Some terrorist groups get rich off selling military equipment looted from NATO supplies that pass through Pakistani land before arriving in neighboring Afghanistan, according to the report.
The so-called southern route, which runs through Pakistan, is the most direct and cost-effective way to send supplies to U.S. and NATO forces in Afghanistan, but it is vulnerable to attacks by militants.
Islamabad has frequently been blamed for achieving little progress in combating the financing of terrorist groups in the country.
A U.S. Treasury Department report on terrorist financing last year said many militant groups in Pakistan, including those that "continue to pose a direct threat to the U.S. interests and allies in the region," fund their activities through proceeds from illegal businesses and charitable organizations.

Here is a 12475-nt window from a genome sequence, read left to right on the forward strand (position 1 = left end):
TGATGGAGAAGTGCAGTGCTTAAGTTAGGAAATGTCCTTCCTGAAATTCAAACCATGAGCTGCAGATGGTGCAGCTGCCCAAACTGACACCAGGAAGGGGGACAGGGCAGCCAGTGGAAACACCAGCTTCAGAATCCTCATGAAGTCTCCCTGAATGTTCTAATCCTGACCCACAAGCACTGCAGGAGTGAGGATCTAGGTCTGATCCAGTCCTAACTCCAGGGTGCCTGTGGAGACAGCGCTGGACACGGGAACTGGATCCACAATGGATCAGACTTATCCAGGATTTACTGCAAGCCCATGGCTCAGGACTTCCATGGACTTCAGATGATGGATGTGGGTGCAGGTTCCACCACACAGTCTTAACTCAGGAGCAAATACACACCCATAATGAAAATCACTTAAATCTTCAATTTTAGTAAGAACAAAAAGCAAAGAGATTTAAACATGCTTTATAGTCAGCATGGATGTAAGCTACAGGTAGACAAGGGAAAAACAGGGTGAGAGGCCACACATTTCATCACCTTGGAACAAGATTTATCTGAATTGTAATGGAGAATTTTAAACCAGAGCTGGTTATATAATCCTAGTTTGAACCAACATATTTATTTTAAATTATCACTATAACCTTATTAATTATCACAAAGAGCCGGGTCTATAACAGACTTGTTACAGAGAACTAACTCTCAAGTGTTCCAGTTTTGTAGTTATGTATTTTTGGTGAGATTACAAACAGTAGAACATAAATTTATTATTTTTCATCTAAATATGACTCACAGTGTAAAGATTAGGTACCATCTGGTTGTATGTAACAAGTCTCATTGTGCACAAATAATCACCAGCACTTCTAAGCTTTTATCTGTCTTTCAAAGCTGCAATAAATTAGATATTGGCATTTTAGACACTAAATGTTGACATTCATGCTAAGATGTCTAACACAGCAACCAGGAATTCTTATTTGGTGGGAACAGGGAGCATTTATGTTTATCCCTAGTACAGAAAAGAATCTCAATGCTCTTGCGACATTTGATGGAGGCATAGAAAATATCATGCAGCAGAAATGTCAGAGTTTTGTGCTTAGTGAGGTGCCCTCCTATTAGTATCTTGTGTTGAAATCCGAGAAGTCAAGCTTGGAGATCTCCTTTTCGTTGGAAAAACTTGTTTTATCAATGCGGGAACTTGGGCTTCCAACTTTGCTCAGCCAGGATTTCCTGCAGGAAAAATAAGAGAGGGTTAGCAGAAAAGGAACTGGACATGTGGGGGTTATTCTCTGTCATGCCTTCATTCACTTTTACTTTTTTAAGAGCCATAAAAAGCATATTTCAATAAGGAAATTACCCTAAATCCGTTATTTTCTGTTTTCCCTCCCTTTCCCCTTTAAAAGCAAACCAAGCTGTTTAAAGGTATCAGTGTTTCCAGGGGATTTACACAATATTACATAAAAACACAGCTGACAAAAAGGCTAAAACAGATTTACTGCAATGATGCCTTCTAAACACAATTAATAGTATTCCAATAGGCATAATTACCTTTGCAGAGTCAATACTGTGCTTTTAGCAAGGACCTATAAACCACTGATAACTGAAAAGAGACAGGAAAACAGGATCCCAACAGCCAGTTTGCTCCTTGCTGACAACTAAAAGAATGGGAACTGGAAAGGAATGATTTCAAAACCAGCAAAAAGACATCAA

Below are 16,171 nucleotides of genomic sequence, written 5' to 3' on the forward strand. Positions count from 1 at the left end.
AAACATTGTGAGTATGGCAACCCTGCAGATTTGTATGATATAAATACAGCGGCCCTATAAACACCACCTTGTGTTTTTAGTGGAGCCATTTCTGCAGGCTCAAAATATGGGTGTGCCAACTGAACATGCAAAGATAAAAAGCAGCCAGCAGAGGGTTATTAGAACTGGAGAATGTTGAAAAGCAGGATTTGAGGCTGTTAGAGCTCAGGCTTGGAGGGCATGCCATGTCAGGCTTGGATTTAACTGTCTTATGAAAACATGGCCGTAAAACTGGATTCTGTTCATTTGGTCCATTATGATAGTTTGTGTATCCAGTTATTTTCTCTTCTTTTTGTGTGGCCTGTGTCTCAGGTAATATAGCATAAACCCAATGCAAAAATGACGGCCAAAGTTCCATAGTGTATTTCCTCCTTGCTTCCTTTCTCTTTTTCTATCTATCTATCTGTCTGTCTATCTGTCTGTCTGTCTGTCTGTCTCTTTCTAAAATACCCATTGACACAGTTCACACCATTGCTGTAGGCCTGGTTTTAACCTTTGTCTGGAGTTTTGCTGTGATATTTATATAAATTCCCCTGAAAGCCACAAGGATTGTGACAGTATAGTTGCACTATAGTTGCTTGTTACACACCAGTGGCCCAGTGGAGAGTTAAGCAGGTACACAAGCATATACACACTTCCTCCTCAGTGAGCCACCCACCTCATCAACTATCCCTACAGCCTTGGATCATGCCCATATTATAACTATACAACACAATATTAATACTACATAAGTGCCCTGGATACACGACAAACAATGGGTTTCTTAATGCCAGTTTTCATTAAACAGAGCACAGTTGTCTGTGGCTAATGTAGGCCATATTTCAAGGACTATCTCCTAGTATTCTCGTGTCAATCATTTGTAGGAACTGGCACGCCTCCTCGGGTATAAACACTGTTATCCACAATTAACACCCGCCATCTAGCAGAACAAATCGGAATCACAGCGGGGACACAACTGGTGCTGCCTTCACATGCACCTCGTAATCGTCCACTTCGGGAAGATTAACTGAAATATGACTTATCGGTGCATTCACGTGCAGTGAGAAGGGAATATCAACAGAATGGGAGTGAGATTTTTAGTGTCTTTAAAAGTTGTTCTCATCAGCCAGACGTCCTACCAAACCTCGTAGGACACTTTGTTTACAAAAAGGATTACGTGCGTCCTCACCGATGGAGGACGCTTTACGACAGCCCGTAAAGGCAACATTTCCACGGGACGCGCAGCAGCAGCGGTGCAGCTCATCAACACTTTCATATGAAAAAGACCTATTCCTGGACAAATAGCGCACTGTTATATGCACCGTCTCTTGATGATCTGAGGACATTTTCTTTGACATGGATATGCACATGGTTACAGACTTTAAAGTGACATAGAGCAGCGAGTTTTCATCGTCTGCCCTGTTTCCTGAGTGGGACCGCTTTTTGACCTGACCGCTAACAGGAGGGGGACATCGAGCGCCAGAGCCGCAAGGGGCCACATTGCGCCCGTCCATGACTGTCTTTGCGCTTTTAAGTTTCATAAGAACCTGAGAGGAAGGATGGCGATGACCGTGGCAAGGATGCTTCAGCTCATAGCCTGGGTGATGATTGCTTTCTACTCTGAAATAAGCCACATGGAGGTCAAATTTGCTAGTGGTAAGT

The Treasury report said the Pakistani-based Lashkar-e-Tayyiba group, which was blamed by law enforcement for attacks in 2008 in Mumbai that killed more than 150 people, including six Americans, receives millions of dollars through funding from several humanitarian organizations within Pakistan and private donations.

Government focus
Analysts say the Pakistani government has shown little interest in curbing militants' financing in the country.
"The issue has been neglected within the framework of the war on terror in Pakistan," said Fida Hussain, a finance expert in Islamabad. "Combating terror financing and money laundering should have been a priority for the authorities but they don't seem serious in combating it."
Pakistani authorities say the government is trying hard to deal with the issue.